front-page story this week saying that the Government is ‘powerless’ to stop teachers getting sacked if they refuse to endorse same-sex marriage.
It quotes a senior source at the Department for Education admitting that the UK is not ‘in control’ and that European judges will have the final say.
We knew that teachers were under threat, but now we know the Government secretly thinks so too.
The Coalition for Marriage (C4M) recently published a legal opinion from leading QC Aidan O’Neill (summary here) confirming that one of the major impacts of David Cameron’s new law allowing same sex marriage would be in the classroom.
It says that the law will require that children learn about gay marriage in sex education lessons.
This is because Section 403(1A)(a) of the Education Act 1996 imposes a duty on the Secretary of State ‘to issue guidance’ ensuring that pupils ‘learn the nature of marriage and its importance for family life and the bringing up of children’.
If gay marriage becomes law then ‘its importance for family life and the bringing up of children’ must be taught as part of sex education.
In addition, if gay marriage is taught within schools outside sex education, Mr O’Neill says that parents would have ‘little prospects of success’ in claiming a legal right to withdraw children from such lessons.
The Coalition for Marriage has now published a new report giving details of exactly the sort of material our children will be reading.
Gay Rights Activist group Stonewall has already produced a recommended reading list for primary and secondary schools aimed at normalising lesbian and gay families.
Countering stigma for vulnerable children is one thing, but attempting to engineer and reshape children’s values and worldviews is quite another altogether.
A teacher training guide, also produced by Stonewall, suggests that primary school children could perform some of the storybooks as school plays.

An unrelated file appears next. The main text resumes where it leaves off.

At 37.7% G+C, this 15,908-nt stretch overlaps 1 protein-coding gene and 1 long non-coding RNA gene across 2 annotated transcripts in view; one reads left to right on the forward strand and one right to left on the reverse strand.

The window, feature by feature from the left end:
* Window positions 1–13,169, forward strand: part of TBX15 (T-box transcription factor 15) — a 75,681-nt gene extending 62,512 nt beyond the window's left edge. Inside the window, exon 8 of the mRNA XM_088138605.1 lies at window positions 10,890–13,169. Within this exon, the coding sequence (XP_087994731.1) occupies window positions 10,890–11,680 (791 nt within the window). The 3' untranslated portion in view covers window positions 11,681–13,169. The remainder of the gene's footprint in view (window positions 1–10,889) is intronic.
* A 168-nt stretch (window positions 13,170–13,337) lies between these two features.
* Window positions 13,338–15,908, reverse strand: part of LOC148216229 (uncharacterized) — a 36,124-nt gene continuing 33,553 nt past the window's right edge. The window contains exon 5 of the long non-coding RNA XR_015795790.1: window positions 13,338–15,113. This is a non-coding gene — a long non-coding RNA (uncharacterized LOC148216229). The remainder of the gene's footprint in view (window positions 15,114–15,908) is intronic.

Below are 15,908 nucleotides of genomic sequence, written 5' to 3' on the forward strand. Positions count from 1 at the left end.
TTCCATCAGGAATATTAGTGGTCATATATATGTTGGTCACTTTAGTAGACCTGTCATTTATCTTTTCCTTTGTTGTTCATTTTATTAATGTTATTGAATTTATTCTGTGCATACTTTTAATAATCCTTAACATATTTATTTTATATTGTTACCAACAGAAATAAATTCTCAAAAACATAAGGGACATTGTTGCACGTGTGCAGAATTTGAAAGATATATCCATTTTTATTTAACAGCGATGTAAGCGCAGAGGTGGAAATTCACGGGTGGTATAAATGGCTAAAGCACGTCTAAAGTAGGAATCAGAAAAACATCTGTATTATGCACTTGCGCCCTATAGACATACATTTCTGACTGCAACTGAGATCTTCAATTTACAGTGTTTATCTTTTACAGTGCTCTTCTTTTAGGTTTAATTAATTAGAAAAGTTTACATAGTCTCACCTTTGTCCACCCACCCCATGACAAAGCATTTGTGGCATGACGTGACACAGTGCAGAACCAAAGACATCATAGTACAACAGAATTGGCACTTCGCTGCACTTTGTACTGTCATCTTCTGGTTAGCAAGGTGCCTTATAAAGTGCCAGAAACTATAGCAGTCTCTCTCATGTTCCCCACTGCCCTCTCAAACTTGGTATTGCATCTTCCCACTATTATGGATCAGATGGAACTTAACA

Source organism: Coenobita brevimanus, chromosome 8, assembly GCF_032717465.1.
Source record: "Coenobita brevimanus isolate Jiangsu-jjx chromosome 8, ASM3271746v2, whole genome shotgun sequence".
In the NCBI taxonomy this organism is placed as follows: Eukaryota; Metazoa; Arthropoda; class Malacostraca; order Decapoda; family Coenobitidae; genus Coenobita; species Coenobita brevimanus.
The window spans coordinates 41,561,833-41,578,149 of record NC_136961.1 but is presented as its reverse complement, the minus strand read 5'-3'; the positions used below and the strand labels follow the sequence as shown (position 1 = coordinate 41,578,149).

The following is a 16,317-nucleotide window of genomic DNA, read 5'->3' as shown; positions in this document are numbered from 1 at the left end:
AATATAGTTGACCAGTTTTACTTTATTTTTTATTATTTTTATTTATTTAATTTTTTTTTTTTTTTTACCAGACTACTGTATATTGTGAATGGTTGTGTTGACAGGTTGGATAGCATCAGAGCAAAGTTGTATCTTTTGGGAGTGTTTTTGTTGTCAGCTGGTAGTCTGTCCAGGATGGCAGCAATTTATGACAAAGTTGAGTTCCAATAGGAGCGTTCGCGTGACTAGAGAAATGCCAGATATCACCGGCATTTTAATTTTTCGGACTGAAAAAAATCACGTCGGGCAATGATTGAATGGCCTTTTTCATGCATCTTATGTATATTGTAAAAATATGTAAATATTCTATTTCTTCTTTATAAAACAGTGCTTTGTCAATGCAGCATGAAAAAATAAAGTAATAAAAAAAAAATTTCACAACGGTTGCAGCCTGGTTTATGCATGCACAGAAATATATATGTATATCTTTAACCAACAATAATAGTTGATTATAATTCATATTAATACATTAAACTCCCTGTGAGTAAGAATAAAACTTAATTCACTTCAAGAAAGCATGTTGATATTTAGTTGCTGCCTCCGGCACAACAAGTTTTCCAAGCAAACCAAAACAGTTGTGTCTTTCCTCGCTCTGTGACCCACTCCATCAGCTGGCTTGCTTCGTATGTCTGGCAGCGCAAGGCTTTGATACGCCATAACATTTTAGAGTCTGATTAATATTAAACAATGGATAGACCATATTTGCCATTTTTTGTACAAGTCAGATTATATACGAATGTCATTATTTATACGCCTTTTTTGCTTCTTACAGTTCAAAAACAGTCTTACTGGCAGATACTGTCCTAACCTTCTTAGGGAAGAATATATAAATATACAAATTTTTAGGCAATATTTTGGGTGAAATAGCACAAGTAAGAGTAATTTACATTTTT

An accompanying teacher training DVD produced by Stonewall, with support from the taxpayer-funded Training and Development Agency for Schools, suggests that pupils must become ‘resilient’ to the values of their parents and grandparents.
This is in reference to some parents and grandparents who may have objections to issues such as gay marriage.
In 2009, Muslim and Christian parents in Waltham Forest, East London, were threatened with prosecution for withdrawing their children from primary schools lessons that used the gay marriage story book, ‘King & King’. The council said the withdrawals were ‘unauthorised’ absences and that action would be taken against the parents.
The legal and political pressure to use these books in classrooms will be all the greater if marriage gets redefined. Culture wars about the meaning of marriage shouldn’t be dragged into our schools.
But some extreme local authority somewhere will try to do just that, and woe betide any teacher or parent who objects.
What we have learnt from two of the recent four European court cases involving Christians who lost their jobs for manifesting their faith is that under the Equality Act the right of Christian conscience is trumped by gay rights.
The Bill to redefine marriage was published on 25 January and MPs will vote on it for the first time on Tuesday 5 February.
I hope that these concerns will come up in debate and that MPs who back gay marriage will be around to hear them rather than just mindlessly filing through the ‘yes’ lobby in obedience to ‘unofficial whips’ when it is time to vote.
A national day of prayer has been called for on Sunday 3 February.